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Annals of Medicine and Medical Education
Volume 2, Issue 3 (November 2015), pp. 57-64

DOI: 10.12973/ejms.2015.144p

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Research Article

Published online on Nov 01, 2015

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Assessing Effect of Infection in Each Season of the Year on Recurrence of Psoriasis: Using the Time-Dependent Coefficient Rates Model for Recurrent Event Data

Freshteh Osmani, Ebrahim Hajizadeh & Parvin Monsouri


Psoriasis can be provoked or exacerbated by a variety of different environmental factors, particularly infections. This disease may occur frequently for a person. Therefore, it's placed in recurrent event category. Unfortunately, few studies have determined which factors are independently associated with psoriasis. We attempted to provide an estimate of the risk for psoriasis associated with a recent infectious disease in different seasons of year and to explore other potential risk factors. The current study was conducted at the Department of Dermatology, Imam Khomeini Hospital, Tehran University of Medical Sciences, between March 2006 and April 2014. A total of 160 patients with confirmed diagnosis of psoriasis were included in the analysis. The original outcomes of the study were recurrent event times. Time dependent rate model was applied to assess the estimate of the effect of infection in different seasons association with psoriasis recurrence and also investigate other affective factors. Up to 6 recurrences were observed during the study time, but only 10% of the patients experienced more than 3 recurrences. The results showed positive correlation between the impact of infection in cold weather and recurrence of psoriasis (P < 0.001).The risk increased with the reported history of any infectious disease. According to the results of model fitting, the impact of infection on recurrence of psoriasis was significantly different in different seasons, so that patients who had infections faced with a higher recurrence risk during the winter (P < 0.01). The patients with types of infections were more likely to experience psoriasis recurrence especially in the winter. Therefore it can be concluded that changes of season of year infections even streptococcal infection in cool weather may provide the progression of the psoriasis and the hazard of its recurrence.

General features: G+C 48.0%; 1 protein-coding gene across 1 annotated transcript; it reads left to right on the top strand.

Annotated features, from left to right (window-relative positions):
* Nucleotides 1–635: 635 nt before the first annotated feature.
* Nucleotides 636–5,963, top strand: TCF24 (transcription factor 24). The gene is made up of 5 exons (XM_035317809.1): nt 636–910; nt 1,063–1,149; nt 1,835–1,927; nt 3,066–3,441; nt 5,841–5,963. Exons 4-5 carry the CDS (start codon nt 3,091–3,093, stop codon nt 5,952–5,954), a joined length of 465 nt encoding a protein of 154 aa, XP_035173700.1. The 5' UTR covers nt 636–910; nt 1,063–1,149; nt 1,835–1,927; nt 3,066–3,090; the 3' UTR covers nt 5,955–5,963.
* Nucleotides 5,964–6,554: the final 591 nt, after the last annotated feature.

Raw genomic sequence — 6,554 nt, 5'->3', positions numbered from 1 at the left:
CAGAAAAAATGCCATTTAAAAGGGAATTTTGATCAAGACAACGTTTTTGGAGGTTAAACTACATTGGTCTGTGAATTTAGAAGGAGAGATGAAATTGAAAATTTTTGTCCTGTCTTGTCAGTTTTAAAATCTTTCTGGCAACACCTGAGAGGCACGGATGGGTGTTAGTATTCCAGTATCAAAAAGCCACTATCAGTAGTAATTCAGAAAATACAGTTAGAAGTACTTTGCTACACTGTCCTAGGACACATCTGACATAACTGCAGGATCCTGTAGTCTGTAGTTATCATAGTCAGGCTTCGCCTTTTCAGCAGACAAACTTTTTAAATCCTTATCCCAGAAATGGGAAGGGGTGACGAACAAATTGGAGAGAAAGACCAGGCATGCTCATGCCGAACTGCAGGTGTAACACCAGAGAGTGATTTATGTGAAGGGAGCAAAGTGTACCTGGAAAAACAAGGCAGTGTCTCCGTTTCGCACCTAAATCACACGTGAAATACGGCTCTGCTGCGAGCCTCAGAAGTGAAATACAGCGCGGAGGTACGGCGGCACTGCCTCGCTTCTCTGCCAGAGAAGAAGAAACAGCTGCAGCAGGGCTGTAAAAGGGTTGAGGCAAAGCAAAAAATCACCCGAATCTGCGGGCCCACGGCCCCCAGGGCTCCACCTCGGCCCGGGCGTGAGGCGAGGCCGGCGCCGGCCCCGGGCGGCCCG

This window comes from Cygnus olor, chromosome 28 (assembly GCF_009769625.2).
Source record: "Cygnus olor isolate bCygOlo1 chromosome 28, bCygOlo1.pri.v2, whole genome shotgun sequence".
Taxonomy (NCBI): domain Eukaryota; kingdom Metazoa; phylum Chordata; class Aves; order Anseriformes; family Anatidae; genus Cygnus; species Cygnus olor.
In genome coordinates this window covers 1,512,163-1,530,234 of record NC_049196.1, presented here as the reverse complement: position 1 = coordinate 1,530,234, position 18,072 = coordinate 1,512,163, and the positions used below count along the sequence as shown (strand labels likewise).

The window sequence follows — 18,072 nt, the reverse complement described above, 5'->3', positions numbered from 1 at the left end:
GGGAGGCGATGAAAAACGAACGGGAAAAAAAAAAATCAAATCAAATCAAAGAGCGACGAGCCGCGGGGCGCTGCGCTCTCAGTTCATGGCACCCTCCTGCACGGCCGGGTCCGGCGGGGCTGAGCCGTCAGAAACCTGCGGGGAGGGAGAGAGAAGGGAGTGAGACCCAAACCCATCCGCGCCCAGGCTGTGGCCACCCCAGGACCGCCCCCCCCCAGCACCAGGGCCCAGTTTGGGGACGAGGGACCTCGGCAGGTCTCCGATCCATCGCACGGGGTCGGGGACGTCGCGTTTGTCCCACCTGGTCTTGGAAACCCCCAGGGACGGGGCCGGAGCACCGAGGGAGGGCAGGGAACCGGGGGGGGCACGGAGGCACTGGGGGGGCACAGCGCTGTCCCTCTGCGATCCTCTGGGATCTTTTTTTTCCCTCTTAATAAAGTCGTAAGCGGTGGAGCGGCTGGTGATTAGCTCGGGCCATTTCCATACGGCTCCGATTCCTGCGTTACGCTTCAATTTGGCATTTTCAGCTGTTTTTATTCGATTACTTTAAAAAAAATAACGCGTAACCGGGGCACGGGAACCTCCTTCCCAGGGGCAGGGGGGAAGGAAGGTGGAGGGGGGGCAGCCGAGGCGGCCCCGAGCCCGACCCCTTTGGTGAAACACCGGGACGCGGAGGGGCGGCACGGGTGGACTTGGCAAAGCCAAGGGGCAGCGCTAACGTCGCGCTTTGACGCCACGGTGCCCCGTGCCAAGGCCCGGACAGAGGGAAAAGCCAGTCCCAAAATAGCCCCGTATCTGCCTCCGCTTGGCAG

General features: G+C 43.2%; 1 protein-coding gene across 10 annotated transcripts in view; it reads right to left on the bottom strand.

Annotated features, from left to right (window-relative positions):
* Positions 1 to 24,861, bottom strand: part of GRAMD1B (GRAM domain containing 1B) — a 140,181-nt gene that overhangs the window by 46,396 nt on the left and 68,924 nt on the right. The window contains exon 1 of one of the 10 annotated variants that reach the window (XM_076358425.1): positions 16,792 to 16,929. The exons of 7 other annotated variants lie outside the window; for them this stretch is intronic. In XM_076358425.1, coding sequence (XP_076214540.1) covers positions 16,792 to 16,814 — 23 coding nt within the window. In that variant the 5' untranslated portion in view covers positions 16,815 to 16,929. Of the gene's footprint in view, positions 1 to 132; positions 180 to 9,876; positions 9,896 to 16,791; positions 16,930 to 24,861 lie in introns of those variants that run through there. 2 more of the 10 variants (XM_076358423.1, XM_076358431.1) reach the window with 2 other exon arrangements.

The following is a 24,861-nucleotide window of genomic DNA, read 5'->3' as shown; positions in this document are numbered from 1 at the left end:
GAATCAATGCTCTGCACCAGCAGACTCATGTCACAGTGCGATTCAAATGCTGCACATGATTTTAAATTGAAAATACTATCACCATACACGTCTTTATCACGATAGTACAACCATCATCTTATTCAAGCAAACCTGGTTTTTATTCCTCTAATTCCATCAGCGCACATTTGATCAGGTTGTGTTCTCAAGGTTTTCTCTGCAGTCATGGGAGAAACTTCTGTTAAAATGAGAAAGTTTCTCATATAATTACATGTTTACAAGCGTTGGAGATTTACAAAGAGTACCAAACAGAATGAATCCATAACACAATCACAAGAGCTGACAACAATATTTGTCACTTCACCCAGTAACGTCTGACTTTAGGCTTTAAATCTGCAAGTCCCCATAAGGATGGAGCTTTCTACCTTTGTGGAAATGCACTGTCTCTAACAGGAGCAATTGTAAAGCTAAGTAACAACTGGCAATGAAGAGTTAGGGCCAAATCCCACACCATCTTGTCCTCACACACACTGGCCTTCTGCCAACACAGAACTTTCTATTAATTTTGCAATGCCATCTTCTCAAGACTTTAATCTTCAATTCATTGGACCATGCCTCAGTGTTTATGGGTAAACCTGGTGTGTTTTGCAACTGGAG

Keywords: psoriasis, recurrent event, infection, time-dependent coefficient rates model

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